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Friday Reading: Slate’s Green Crowdsourcing Experiment Winds Up; Manhattan’s Secret Subway Tunnels

subway tunnels gbnyc

It’s Friday afternoon again, as you have probably noticed. Yes, the glaring gray skies and high-50s — perfect! — weather are pretty obviously on some Tuesday ish, but the calendar don’t lie. And if it’s Friday, then you’re up for some Friday reading, a couple of longer, more interesting-er features to ease you out of actually working and into staring at your computer and reading stuff. It’s a tradition, people! The reading part and the staring at your computer part. So, right:

There isn’t always a lot of gbNYC-worthy stuff over at Second Avenue Sagas, although I read it often anyway. I suppose the time I spend there could be filed under billable hours, if such a category existed for blogger types. But while subways are an integral part of New York City’s inherent sustainability and et cetera, Second Avenue Sagas is also full of the sort of dorky-cool forgotten-New-York stuff that I love. Recently, SAS’ Benjamin Kabak has been writing about the plans to redevelop some of the MTA’s long-shuttered pedestrian tunnels; fans of good-luck-with-that grandiosity will love Vornado’s plans to turn the formerly dodgy Gimbel’s Tunnel near Penn Station into a Rockefeller Plaza of sorts. (Who knew Steven Roth was such a fan of Stephen Millhauser’s Martin Dressler) But Kabak’s overview of these ghostly underground presences — left to the albino alligators and Mole People for the past couple decades — really got my NYC-nerd juices flowing:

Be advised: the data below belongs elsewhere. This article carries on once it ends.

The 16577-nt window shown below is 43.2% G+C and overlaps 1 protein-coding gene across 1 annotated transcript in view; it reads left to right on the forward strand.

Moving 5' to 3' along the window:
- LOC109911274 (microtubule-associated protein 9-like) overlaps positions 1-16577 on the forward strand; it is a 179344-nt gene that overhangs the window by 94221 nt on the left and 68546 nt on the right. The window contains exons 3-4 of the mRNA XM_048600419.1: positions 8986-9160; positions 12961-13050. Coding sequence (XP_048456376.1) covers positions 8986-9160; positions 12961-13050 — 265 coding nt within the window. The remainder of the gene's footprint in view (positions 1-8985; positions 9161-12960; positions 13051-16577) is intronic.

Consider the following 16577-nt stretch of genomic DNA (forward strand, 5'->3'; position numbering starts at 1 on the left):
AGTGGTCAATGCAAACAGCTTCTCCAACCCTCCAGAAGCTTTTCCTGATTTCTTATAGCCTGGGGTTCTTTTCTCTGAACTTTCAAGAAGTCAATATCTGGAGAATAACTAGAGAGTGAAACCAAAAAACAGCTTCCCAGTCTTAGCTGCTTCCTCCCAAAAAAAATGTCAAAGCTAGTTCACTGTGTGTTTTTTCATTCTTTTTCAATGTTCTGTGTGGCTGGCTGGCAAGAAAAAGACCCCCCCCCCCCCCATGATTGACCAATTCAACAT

Everyday, thousands of New Yorkers destined for Midtown exit the 34th St./Herald Square station and walk north along Sixth Avenue. Most do not realize it, but they are tracking the path of an underground complex that ranges north from 35th to 40th Sts. and connects the Herald Square subway station to the 42nd St./Bryant Park stop. That passageway, closed for nearly 20 years, is just one of the many secrets the subway system hides right before our eyes.

We’ve written about Slate’s green-living experiment in online crowd-sourcing in the past, although I’ve regrettably not kept up as well with its progress once it got into the user-submitted-idea phase. User voting closed in the contest earlier this week, and a panel of all-star judges have begun their deliberations. If you want to check out some of the user-submitted ideas, click here. It’s an interesting survey, but longtime gbNYC readers — or anyone who reads a lot about sustainable urbanism, or has read my demi-rants on this subject — will let out a sigh at how many more votes “develop a solar shingle” received than “move to a city.”

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